Southampton Show Celebrates The ‘Organic Impulse’ in Art And Design

How artists and designers look to nature and organic shapes and motifs
Georg Baselitz’s “Still Life #2” and a glazed ceramic low table by Hun Chung Lee, above, are some of the many treasures of contemporary art and design at Jeff Lincoln Art and Design in Southampton.

In the tidy brick building that once housed a Southampton Village power station, Jeff Lincoln has taken up residence with a gallery of visual and functional art. “The Organic Impulse in Contemporary Art and Design,” his current show, celebrates how artists and designers look to nature and organic shapes and motifs to inform their work in literal and more thematic ways.

Andrea Branzi’s aluminum bookcase is warmed with the addition of undulating birch branches, which are incorporated into the piece. Porky Hefer’s womb-like seating environments may be woven into a kind of hanging nest or structured into a cowhide conch-shaped shell. Each alien-like pod, looking like a plant from nature that might poison and then eat those who enter it, still attracts with its undulating primal design. 

Many of the forms are bulbous, curvaceous, globular. When they are not — for example, Rick Owens’s “Stag Bench” — they include elements of nature such as a moose antler or the aforementioned white birch branches. Stefan Bishop’s console looks like a desert tree in its accretion of walnut slabs. Wendell Castle has a series of tables and chairs modeled after human teeth in a colorful, cartoonish way. 

Joris Laarman is represented by a beautiful, kind of coppery bronze that looks like a low tree with a number of tree house platforms on it. Embellished with owl-like objects and a lacy nest/bowl that the artist designed, it is one show-stopping piece. Mr. Lincoln said its weight and the sharp angles of the shelves also made it a very perilous object to install. “My instructions to the crew were if anything happened, to let it go.” It could have taken someone’s leg or arm off otherwise. Knowing that such a graceful and beautiful object could be that dangerous adds to its allure.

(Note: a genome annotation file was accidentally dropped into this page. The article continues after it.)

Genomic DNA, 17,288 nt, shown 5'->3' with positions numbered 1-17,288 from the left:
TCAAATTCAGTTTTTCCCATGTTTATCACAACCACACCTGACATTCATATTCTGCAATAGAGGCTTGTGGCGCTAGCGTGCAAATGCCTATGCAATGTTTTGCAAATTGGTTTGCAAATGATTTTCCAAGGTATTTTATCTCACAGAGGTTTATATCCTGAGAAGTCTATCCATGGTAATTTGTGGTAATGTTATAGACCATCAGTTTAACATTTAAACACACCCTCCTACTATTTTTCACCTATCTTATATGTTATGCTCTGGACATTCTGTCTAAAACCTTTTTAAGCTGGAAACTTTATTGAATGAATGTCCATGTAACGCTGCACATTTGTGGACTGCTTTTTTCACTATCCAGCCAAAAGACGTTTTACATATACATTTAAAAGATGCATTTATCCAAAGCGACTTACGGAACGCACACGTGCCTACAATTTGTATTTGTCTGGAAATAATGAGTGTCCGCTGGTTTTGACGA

In some areas of the space, or even in some individual works, it is hard to define where the functional gives way to the fine. A series of large wood sculptures by Raoul Hague are interspersed throughout the floor space. They suggest that they could be tables or seating, but are placed intentionally on pedestals. They magically meld with whatever objects Mr. Lincoln places near them, be they an Al Held painting, a John Chamberlain early metal sculpture, or paintings by Per Kirkeby. 

Jack Youngerman’s floral abstractions meld with a chair, table, and lamps with plant-like motifs. A stool and lamp from the Haas Brothers could easily be branded sculpture, yet their descriptions include the words stool and lamp, evidence of a clear preference for the functional in their design. Some artists, such as Peter Lane, work across genres, making ceramic wall hangings that look like metal, and glazed stoneware that he forms into tabletops that look like marble sculpture.

None of it is too obvious or too pedantic. The objects and their groupings please the eyes before the brain can begin its analysis.

Some of the visual art choices might be too clever, but they are never too obvious. Lee Mullican is represented by colorful paintings that mimic wood grain. Georg Baselitz’s upside-down Morandi-esque “Still Life #2,” of a bottle and glasses on a table is a pleasant surprise, an abstraction that reveals its fitting subject slowly. The abstractions are soothing, if slightly decorative in this setting. Some paintings, like Eugene Leroy’s, seem almost sculptural with their thick impastoed buildup of paint. 

The two connected rooms are full of light and space with garage doors that open out to the parking lot for air on cooler days. The pieces on display look completely at home in their early industrial setting, a testament to Mr. Lincoln’s background in interior design, which he continues to do while running this establishment. The show will be on view through July 31.

Wendell Castle’s “The Black Edition” table doubles as a plinth for sculpture, and paintings by Lee Mullican hang on the wall.